Mwabu Cyril Efobi’s countrymen will ship his body back to his home in Abaetete in Southwest Nigeria next month.
But first, Efobi’s friends and extended family will honor his memory by holding a vigil early Monday night in the neighborhood where he was shot to death on Election Day. Police have not charged anyone with killing Efobi, 56, in front of the Universal Cab Co. where he had worked for more than 15 years.
Efobi’s wake will take place at the Carolina Events Center on Gresham Lake Road on Dec. 9, says his cousin, Christopher Ilonze, a Raleigh business owner. His funeral will be in Nigeria.
Efobi attended high school with Ilonze in Abaetete.
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“He was a fun guy, always making people laugh,” Ilonze said. “He was a charismatic personality. He has always believed in himself.”
The two cousins moved to Raleigh in 1982 and attended Shaw University, where Efobi earned a degree in business management in 1986.
Efobi had finished work for the day and had just headed out of the front door of Universal Cab at 432 Hill St. when he was shot at about 6:15 p.m.
“There was a person on the side of the building who came out front,” said John Eluwa, a Raleigh immigration attorney and Efobi’s friend. “During the encounter, the man shot him and ran away.”
Police and emergency medical workers found Efobi’s body crumpled atop a welcome mat at the front door. He was pronounced dead at the scene.
Investigators released surveillance photos two days after the shooting that showed a man in a white suit outside the building. In one image he appears to have a beard and is wearing a baseball cap. A second photo showed the man running, a hat attached to the suit pulled over his head.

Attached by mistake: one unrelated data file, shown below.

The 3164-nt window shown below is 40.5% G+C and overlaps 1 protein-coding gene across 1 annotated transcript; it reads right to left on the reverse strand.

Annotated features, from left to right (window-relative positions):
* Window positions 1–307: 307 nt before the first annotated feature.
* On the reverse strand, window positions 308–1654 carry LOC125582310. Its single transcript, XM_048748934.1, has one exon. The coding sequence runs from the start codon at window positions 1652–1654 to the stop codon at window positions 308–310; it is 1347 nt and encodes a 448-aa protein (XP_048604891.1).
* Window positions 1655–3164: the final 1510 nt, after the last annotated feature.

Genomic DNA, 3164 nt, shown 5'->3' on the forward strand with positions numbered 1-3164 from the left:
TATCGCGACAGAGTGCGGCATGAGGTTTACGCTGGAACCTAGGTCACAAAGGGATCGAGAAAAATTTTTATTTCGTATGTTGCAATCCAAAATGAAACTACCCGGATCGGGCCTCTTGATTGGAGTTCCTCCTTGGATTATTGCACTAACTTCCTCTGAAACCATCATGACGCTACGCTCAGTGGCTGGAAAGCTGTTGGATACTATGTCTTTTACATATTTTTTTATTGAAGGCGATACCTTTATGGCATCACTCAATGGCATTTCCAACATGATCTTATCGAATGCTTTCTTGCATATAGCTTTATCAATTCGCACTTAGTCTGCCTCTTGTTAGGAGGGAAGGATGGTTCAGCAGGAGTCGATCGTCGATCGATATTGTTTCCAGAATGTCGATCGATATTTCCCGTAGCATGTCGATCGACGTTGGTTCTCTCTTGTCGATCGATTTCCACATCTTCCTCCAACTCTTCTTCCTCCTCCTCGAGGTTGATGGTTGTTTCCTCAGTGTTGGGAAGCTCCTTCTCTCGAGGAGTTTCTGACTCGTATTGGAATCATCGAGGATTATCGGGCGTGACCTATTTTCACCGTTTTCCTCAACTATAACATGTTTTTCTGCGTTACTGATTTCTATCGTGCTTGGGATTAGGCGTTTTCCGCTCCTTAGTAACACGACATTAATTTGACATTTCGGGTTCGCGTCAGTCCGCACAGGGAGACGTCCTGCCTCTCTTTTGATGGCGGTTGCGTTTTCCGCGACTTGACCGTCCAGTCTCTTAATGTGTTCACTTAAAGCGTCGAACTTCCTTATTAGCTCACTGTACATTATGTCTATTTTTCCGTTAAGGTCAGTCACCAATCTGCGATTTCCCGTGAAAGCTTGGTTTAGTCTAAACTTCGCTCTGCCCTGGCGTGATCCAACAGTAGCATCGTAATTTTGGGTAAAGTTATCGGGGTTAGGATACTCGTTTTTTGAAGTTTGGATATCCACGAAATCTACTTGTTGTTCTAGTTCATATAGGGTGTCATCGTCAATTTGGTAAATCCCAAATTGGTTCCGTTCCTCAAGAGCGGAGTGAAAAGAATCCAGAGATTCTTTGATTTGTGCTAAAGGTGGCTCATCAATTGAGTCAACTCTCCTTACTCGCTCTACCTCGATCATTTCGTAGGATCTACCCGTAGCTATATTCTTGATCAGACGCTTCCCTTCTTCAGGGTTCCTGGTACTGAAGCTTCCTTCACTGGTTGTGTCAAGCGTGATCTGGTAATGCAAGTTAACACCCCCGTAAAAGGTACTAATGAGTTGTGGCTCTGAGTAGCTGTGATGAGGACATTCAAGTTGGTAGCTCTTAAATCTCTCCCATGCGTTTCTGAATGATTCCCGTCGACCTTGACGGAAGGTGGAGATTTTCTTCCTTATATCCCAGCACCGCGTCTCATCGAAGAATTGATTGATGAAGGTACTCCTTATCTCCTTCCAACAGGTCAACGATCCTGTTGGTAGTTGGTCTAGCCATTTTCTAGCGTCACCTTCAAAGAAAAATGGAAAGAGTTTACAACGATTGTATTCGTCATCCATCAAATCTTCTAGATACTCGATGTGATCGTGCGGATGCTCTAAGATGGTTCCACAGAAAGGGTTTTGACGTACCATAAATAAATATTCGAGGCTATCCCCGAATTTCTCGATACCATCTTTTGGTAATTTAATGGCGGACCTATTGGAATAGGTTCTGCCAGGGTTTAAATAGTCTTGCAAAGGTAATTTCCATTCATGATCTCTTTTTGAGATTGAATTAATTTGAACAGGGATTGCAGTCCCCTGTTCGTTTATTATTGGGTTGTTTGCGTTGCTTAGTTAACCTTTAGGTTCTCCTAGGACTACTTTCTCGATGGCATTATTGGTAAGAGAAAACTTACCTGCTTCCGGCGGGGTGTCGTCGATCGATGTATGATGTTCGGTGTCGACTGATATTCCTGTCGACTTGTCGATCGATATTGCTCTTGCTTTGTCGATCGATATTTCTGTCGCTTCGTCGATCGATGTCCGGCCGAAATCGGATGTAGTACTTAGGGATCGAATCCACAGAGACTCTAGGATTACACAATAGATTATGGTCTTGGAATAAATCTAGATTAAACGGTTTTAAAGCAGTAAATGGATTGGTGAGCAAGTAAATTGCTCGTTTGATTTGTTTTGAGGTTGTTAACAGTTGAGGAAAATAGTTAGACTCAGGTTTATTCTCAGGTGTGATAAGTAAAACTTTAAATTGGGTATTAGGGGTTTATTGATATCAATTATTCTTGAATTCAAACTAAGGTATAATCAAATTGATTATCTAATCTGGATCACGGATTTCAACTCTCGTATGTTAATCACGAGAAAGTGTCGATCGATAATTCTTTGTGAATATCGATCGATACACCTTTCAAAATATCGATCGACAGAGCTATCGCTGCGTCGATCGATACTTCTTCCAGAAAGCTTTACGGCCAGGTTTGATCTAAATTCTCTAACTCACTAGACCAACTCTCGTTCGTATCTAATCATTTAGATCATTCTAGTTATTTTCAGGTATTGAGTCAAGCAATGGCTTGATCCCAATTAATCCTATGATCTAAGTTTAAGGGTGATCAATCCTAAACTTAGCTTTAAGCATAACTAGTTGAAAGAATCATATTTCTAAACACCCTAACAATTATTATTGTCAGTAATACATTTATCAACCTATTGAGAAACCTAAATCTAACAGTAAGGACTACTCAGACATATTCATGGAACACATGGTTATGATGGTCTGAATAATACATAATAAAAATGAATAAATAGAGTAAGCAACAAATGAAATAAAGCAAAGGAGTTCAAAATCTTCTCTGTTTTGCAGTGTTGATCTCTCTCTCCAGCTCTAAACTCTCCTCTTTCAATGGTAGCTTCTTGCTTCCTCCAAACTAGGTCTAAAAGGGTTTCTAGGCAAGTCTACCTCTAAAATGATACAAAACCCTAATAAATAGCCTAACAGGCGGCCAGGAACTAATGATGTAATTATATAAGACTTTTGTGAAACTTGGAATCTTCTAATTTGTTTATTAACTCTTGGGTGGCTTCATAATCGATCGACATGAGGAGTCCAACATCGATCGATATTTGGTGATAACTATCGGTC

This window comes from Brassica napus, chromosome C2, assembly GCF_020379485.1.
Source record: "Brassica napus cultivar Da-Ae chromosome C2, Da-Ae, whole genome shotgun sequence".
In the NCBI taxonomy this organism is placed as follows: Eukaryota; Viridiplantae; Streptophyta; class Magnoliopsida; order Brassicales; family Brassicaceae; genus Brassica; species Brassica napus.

Eluwa said the police told him the shooter is a medium-sized black man with a light complexion and facial hair. He was wearing dark glasses.
“They know he’s local, not out of state, not out of town,” Eluwa said. “So they are very optimistic he will be apprehended soon.”
Detectives think the man was wearing a cap with a logo similar to the Chicago Bulls emblem, said Raleigh police spokesman Jim Sughrue. “The eyeglasses could be glasses with a thicker frame,” Sughrue added.
Eluwa met Efobi more than 20 years ago while representing him in a court case in which he was acquitted. He described Efobi as an easygoing, sociable, hardworking and reliable man who was a familiar face at Nigerian community events in the Triangle.
“He was very, very friendly with people,” Eluwa said. “He was a people person.”
Eluwa said Efobi’s death brought strong reactions from the Washington Terrace neighborhood where the cab company is located.
“When the news broke, there was an outcry on Facebook,” Eluwa said. “He was loved by the community. When the police went door-to-door in Washington Terrace, and on Maple Street and Pender Street, people were willing to talk. People want to see this person apprehended and prosecuted.”
Efobi is survived by his sister, Chinwe Amuzie of Atlanta, and three younger brothers, Pius and Uju Efobi who live in New Jersey, and Tony Efobi, who lives in Tennessee. An older brother, Emeka Efobi, is a chief in their hometown.
A vigil honoring the memory of Mwabu Cyril Efobi will take place Monday at 6 p.m. in the 400 block of Hill Street in Southeast Raleigh.
Friends and family members are trying to raise money to ship Efobi’s body back to his native Nigeria. People can contribute by calling Chris Ilonze at 919-358-6936 or John Eluwa at 919-417-6973, or by visiting Eluwa’s law office in downtown Raleigh at 5 W. Hargett St., Suite 900.